Cannibalism and the Common Law: The Story of the Tragic Last Voyage of the 'Mignonette' and the Strange Legal Proceedings to Which It Gave Rise, by A.W. Brian Simpson (University of Chicago, $12.95). In 1884 the British-registered yacht Mignonette on a voyage to Australia foundered in a South Atlantic storm. There were four survivors, but only three castaways were rescued. The fourth was murdered and eaten. Back in England, two of the survivors were sentenced to death for murder. This history of the case, part adventure story and part treatise on the intricacies of maritime and criminal law, is simply fascinating.
Classic Advice on Aspects of Organizational Life: Volume 1, Harvard Business Review on Management (Perennial, $8.95). These essays from the pages of the Harvard BusinessReview -- by some of today's notable management practitioners and theorists, including Peter Drucker, Harry Levinson and Chris Argyris -- cover all aspects of the subject for executives in business, industry and government.
How to Visit a Museum, by David Finn (Abrams, $9.95). Both the novice and more experienced museumgoer will find this eclectic and friendly guide an informative companion. Finn tells us what to look for where and when, the inherent values in both shared and solitary visits, and the potential for experiencing the museum itself as a work of art. His text, peppered with personal reminiscences, and sometimes quite unexpected opinions -- "'I don't know much about art, but I know what I like' is not as dumb as some people think"; "there is nothing wrong with breezing through the exhibition to see if anything catches your eye or heart" -- is generously illustrated with 66 photographic reproductions (nearly half in color) of various works of art from a wide range of periods. "Museums," he concludes, "are there for you." His book helps us believe that.
Plain Tales From the Raj, edited by Charles Allen (Holt, Rinehart and Winston, $13.95). Those who've been bitten by the Raj bug via Jewel in the Crown and Passage to India, will find much to delight them in this heavily illustrated reminiscence of life in the Indian Empire. Ayahs (nannies), the club, tiffin under the shamiania (tent), the king-emperor's New Year's Day Parade, all the customs and trivia of an Englishman's life in the colonies are covered in the words of those who lived it. Editor Charles Allen has woven his own intelligent text through the first-hand accounts to make an instructive and entertaining whole.
White Waters and Black, by Gordon MacCreagh (University of Chicago, $11.95). In his foreword to this reprint of a book originally published in 1926, the great zoologist George Schaller says that he loaned his copy out so many times he's forgotten who ultimately failed to return it. It is the highly unofficial account of an Amazon expedition that might have been staffed by the Marx Brothers, but in fact they were eminent scientists. The book contains more pratfalls out of boats than any movie director would allow to be filmed -- plus caymans, naked Indians, and insects in fecund abundance. Some of MacCreagh's humor verges on the sophomoric, but much of it is belly- shakingly funny.
Inquisition and Society in Spain: In the Sixteenth and Seventeenth Centuries, by Henry Kamen (Indiana University Press, $10.95). This new edition of a book first published in 1965 portrays the notorious institution that, in the process of attempting to root out heresy, presaged many tactics of the modern police state. Kamen emphasizes the foreignness of the Inquisition when it was first established in Spain: it had to counteract the longstanding Castilian tradition of tolerance for the realm's two great minority religions, Islam and Judaism. How a society whose ruler in the mid-13th century could boast of himself as "king of the three religions" succumbed to religious bigotry and scapegoat-seeking in the 16th is the subject of Kamen's inquiry.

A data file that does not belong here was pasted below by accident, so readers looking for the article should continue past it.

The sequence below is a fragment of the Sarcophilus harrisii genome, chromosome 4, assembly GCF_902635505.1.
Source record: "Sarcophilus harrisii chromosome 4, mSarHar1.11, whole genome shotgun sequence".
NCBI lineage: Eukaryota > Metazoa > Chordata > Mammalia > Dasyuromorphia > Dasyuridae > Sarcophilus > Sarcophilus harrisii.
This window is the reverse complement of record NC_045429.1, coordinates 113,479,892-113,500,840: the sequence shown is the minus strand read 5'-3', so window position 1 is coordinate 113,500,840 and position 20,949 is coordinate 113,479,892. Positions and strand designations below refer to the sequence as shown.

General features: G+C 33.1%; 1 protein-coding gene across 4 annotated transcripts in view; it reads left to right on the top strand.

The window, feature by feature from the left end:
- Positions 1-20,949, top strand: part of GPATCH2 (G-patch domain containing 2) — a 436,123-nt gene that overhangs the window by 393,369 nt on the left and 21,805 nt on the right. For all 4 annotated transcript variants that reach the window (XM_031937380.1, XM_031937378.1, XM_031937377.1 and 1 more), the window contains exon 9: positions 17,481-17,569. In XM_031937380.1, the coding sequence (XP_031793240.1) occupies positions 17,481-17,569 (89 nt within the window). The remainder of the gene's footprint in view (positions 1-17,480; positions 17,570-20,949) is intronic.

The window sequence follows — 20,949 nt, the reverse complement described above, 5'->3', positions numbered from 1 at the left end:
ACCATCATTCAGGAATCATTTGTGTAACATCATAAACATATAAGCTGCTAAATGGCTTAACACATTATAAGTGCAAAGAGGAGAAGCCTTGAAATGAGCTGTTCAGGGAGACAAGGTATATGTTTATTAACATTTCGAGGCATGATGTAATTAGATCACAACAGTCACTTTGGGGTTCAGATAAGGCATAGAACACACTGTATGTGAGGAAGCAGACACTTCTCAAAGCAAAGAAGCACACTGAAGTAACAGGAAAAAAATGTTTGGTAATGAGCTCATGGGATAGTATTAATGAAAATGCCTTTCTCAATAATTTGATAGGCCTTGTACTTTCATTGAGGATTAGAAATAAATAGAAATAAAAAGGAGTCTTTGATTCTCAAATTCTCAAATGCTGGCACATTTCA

An Environmental Agenda for the Future, edited by Robert Cahn (Island Press, 1718 Connecticut Ave. NW, Washington, D.C. 20009, $5.95). The product of deliberation by 10 present and former heads of conservation groups, this slim volume sets ecological goals "to the end of the century and beyond." The authors acknowledge some success stories, such as the whooping crane's comeback. Down to about 20 individuals in the late 1940s, the great bird now numbers more than 150 in the wild and captivity -- the result of intense cooperation among U.S. and Canadian biologists. At the same time, there are related failures, such as the neglect of endangered plants and invertebrates. The authors note, "Though the Smithsonian Institution in 1975 identified a comprehensive list of some 3,000 U.S. plant species -- roughly a tenth of the nation's naive flora -- likely to need the protection of the Endangered Species Act, fewer than 100 of them have yet been given that protection." Environmentalists and their opponents alike will find this preview of ecological battles-to-come a useful blueprint for strategy.
The Movie Producer, by Paul N. Lazarus (Barnes & Noble, $7.95). For those who have wondered just what it is that movie producers do, Paul Lazarus offers some answers. In essence, they manage the progress of a movie from the initial concept to the final cutting of film, with special emphasis on finances (i.e., establishing a budget, raising the money and keeping within the specified amount). A central document in this effort is the day-out-of-days schedule "which tells the producer when each actor works during the course of the schedule" and allows Hollywood's most wanted stars to cram several films into a year's work. Put it another way: if you've got Mel Gibson, you want to consume as little of his expensive time as possible.